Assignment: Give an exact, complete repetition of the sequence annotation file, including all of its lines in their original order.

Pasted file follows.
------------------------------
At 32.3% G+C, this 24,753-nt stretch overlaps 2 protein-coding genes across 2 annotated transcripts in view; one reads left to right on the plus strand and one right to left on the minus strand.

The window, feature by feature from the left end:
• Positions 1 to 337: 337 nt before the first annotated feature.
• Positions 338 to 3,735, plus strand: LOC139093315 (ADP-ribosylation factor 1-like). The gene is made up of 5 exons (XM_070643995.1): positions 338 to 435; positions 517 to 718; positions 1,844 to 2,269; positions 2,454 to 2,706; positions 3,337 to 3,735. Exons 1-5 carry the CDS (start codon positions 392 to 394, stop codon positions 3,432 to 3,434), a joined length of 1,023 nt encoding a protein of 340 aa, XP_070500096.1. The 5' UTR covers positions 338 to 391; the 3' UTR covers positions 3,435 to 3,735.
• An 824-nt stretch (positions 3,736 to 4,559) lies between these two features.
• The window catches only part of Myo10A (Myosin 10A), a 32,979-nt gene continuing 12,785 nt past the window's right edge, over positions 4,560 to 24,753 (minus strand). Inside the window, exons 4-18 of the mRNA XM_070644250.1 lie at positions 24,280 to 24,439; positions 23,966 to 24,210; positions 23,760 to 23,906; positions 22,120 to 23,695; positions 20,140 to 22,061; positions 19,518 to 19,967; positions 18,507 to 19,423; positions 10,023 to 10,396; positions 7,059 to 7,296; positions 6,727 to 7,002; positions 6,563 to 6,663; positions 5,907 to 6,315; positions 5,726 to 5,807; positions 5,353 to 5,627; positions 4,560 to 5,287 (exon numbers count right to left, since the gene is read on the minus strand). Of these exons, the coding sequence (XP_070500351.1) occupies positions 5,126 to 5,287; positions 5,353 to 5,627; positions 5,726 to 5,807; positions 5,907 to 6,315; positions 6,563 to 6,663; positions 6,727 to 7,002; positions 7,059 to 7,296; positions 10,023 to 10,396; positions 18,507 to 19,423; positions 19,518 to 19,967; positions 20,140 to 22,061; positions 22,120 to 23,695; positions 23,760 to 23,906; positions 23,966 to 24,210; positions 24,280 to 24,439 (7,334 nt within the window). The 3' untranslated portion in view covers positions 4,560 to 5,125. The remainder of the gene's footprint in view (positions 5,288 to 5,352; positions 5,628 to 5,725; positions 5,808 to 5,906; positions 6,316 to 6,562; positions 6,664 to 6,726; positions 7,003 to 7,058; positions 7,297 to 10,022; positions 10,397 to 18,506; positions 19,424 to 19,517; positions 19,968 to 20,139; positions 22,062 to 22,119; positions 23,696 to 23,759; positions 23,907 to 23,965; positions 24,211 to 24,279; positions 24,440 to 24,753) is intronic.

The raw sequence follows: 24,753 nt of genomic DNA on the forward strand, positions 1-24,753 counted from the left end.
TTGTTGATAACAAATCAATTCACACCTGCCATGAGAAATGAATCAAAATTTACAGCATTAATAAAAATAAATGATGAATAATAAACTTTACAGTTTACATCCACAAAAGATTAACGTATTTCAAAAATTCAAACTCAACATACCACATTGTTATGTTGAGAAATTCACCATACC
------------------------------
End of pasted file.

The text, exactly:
At 32.3% G+C, this 24,753-nt stretch overlaps 2 protein-coding genes across 2 annotated transcripts in view; one reads left to right on the plus strand and one right to left on the minus strand.

The window, feature by feature from the left end:
• Positions 1 to 337: 337 nt before the first annotated feature.
• Positions 338 to 3,735, plus strand: LOC139093315 (ADP-ribosylation factor 1-like). The gene is made up of 5 exons (XM_070643995.1): positions 338 to 435; positions 517 to 718; positions 1,844 to 2,269; positions 2,454 to 2,706; positions 3,337 to 3,735. Exons 1-5 carry the CDS (start codon positions 392 to 394, stop codon positions 3,432 to 3,434), a joined length of 1,023 nt encoding a protein of 340 aa, XP_070500096.1. The 5' UTR covers positions 338 to 391; the 3' UTR covers positions 3,435 to 3,735.
• An 824-nt stretch (positions 3,736 to 4,559) lies between these two features.
• The window catches only part of Myo10A (Myosin 10A), a 32,979-nt gene continuing 12,785 nt past the window's right edge, over positions 4,560 to 24,753 (minus strand). Inside the window, exons 4-18 of the mRNA XM_070644250.1 lie at positions 24,280 to 24,439; positions 23,966 to 24,210; positions 23,760 to 23,906; positions 22,120 to 23,695; positions 20,140 to 22,061; positions 19,518 to 19,967; positions 18,507 to 19,423; positions 10,023 to 10,396; positions 7,059 to 7,296; positions 6,727 to 7,002; positions 6,563 to 6,663; positions 5,907 to 6,315; positions 5,726 to 5,807; positions 5,353 to 5,627; positions 4,560 to 5,287 (exon numbers count right to left, since the gene is read on the minus strand). Of these exons, the coding sequence (XP_070500351.1) occupies positions 5,126 to 5,287; positions 5,353 to 5,627; positions 5,726 to 5,807; positions 5,907 to 6,315; positions 6,563 to 6,663; positions 6,727 to 7,002; positions 7,059 to 7,296; positions 10,023 to 10,396; positions 18,507 to 19,423; positions 19,518 to 19,967; positions 20,140 to 22,061; positions 22,120 to 23,695; positions 23,760 to 23,906; positions 23,966 to 24,210; positions 24,280 to 24,439 (7,334 nt within the window). The 3' untranslated portion in view covers positions 4,560 to 5,125. The remainder of the gene's footprint in view (positions 5,288 to 5,352; positions 5,628 to 5,725; positions 5,808 to 5,906; positions 6,316 to 6,562; positions 6,664 to 6,726; positions 7,003 to 7,058; positions 7,297 to 10,022; positions 10,397 to 18,506; positions 19,424 to 19,517; positions 19,968 to 20,139; positions 22,062 to 22,119; positions 23,696 to 23,759; positions 23,907 to 23,965; positions 24,211 to 24,279; positions 24,440 to 24,753) is intronic.

The raw sequence follows: 24,753 nt of genomic DNA on the forward strand, positions 1-24,753 counted from the left end.
TTGTTGATAACAAATCAATTCACACCTGCCATGAGAAATGAATCAAAATTTACAGCATTAATAAAAATAAATGATGAATAATAAACTTTACAGTTTACATCCACAAAAGATTAACGTATTTCAAAAATTCAAACTCAACATACCACATTGTTATGTTGAGAAATTCACCATACC